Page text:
The screen fills with various body parts being stretched, inserted, and otherwise aroused as Smith explains his approach to dirty phone calls. “I’ve perfected this highly specialized art,” he says, “to the point that if I wanted to I could seduce the president of the United States, his wife, his children, and his grandparents, but I have no political ambitions.” The cartoon sequence is easily the film’s most extreme, but even here with animated tongues lapping at hand-drawn lady bits the film retains something of a loose, fun atmosphere.
It’s labeled as an erotic cult classic ‐ and maybe this is a commentary on me ‐ but I find The Telephone Book to be surprisingly funny and sweet. It’s a strange time-capsule back into the early seventies and manages to display a wit and intelligence atypical for the soft-core genre. Steve Martin is a reported fan, and while Lyon’s feature career essentially died with this debut he did go on to write for a single season of Saturday Night Live.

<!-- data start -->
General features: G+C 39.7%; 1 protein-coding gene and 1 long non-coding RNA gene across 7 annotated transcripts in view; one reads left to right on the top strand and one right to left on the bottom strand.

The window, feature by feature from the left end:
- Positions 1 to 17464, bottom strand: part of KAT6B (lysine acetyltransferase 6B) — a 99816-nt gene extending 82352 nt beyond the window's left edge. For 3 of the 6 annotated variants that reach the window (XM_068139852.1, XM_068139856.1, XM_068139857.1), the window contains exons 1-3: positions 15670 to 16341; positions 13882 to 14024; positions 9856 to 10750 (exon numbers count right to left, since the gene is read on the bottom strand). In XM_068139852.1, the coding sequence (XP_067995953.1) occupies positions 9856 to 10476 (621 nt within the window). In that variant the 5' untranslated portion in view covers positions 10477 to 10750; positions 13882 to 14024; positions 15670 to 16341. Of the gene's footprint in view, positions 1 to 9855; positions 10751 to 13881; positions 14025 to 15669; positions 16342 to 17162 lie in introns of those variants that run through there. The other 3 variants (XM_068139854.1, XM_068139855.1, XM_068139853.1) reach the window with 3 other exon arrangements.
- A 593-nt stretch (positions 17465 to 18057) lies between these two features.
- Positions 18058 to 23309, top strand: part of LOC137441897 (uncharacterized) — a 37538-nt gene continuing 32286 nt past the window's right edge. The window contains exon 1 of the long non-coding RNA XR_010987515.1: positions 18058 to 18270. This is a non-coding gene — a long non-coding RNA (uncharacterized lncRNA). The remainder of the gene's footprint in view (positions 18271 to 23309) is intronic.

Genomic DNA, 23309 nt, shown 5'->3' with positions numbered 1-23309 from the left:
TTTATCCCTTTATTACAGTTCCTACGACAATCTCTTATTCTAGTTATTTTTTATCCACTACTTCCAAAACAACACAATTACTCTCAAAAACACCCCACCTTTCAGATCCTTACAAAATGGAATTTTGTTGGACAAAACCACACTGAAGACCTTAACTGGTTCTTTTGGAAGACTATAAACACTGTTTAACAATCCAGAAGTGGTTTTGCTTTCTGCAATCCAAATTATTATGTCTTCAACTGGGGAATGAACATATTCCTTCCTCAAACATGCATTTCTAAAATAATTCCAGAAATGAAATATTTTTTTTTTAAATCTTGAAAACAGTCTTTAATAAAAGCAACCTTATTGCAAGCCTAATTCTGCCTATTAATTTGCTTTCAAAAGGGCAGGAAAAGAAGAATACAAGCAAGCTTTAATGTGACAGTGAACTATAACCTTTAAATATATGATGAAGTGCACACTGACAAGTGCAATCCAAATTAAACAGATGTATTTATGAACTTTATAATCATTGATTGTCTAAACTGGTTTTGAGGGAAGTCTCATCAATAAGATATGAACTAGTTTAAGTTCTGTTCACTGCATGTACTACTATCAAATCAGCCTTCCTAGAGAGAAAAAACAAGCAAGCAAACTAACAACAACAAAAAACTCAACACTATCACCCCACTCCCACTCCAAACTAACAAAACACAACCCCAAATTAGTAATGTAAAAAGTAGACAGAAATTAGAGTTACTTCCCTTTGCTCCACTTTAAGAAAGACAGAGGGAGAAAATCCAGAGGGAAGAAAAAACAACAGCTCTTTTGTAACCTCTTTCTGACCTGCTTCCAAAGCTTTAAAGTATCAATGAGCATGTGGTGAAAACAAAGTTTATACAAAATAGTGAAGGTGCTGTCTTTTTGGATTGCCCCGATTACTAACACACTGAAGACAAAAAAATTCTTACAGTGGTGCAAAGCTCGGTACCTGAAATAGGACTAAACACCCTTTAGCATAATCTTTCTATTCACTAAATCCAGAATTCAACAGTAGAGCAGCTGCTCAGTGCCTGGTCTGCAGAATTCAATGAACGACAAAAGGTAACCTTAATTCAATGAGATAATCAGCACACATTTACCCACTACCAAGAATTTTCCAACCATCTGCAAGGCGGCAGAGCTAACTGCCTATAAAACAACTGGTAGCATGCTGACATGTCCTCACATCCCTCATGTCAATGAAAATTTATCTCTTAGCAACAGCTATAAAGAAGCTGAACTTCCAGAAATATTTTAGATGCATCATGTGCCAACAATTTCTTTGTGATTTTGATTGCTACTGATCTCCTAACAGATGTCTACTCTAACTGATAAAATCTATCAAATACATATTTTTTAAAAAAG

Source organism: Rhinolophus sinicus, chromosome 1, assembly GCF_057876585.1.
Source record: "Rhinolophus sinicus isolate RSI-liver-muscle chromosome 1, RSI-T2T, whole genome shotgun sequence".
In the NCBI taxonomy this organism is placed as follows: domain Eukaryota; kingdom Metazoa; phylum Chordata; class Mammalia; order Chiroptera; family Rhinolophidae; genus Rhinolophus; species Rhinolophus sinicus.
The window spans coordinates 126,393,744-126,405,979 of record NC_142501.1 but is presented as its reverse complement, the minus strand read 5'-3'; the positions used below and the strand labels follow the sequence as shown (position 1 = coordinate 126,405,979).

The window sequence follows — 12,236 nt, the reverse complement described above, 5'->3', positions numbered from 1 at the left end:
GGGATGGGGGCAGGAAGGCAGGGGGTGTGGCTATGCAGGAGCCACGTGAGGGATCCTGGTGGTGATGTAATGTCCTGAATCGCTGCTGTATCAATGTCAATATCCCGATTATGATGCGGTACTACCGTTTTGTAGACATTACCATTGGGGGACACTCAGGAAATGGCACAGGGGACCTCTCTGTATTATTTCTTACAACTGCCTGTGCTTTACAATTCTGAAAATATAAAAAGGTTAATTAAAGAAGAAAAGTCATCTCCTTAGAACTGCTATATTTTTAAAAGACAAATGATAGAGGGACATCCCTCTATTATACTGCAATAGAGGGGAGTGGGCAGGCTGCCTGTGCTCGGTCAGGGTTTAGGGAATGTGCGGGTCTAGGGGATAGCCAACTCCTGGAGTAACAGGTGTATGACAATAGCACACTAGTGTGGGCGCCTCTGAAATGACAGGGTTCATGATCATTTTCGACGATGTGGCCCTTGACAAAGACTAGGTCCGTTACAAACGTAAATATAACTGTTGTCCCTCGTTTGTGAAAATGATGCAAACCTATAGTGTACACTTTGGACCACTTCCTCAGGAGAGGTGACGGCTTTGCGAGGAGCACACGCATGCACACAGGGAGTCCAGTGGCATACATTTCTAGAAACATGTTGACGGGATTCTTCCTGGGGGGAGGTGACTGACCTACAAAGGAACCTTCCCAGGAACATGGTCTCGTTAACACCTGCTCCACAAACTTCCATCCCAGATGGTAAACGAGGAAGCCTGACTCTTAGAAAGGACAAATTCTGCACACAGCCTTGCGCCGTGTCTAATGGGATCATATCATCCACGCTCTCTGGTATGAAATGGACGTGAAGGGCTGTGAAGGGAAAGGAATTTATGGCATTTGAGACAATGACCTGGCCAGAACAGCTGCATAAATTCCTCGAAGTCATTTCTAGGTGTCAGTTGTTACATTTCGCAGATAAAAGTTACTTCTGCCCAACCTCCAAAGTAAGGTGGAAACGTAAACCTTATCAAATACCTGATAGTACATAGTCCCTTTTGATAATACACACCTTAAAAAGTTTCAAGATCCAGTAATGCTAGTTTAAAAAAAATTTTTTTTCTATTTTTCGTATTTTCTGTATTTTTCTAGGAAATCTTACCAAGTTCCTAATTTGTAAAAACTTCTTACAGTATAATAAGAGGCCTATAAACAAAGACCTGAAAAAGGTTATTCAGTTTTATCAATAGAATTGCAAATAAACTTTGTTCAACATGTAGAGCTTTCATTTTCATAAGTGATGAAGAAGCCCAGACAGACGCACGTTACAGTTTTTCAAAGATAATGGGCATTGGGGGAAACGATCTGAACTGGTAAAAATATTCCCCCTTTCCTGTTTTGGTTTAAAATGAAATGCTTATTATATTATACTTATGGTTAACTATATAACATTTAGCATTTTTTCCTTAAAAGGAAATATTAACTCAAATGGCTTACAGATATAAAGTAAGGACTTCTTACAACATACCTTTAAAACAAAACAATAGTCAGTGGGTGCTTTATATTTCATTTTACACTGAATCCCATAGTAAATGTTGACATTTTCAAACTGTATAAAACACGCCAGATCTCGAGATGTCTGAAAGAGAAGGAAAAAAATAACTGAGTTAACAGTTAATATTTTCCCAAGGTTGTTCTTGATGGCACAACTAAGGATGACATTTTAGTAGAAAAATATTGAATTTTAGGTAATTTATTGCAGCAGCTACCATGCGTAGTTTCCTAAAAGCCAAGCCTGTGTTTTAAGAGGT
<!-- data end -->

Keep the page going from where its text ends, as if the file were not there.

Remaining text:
This is a highly entertaining and impressively odd film that moves deftly between laughs, T&A, and interesting character beats, and its refusal to be easily categorized is an admirable feat. It’s also part of the reason the film disappeared upon release of course, but that individuality remains evident even today.
The Telephone Book was thought lost for some time to the point that most people have probably never heard of it before. It ended certain key players’ careers ‐ Rose, a recognizable voice talent, lost some lucrative gigs after certain companies saw or heard about the film ‐ and disappeared into the ether before some enterprising Europeans found the trailer on YouTube and helped power a DVD release. More recently, Vinegar Syndrome released the film onto restored Blu-ray, and it is absolutely worth picking up.
The Telephone Book [Blu-ray/DVD Combo]
Read more entries in last year’s The Essentials, and follow along every Monday with Missed Connections — my appreciations of movies that failed to find an audience despite how much they deserve to.
Related Topics: Missed Connections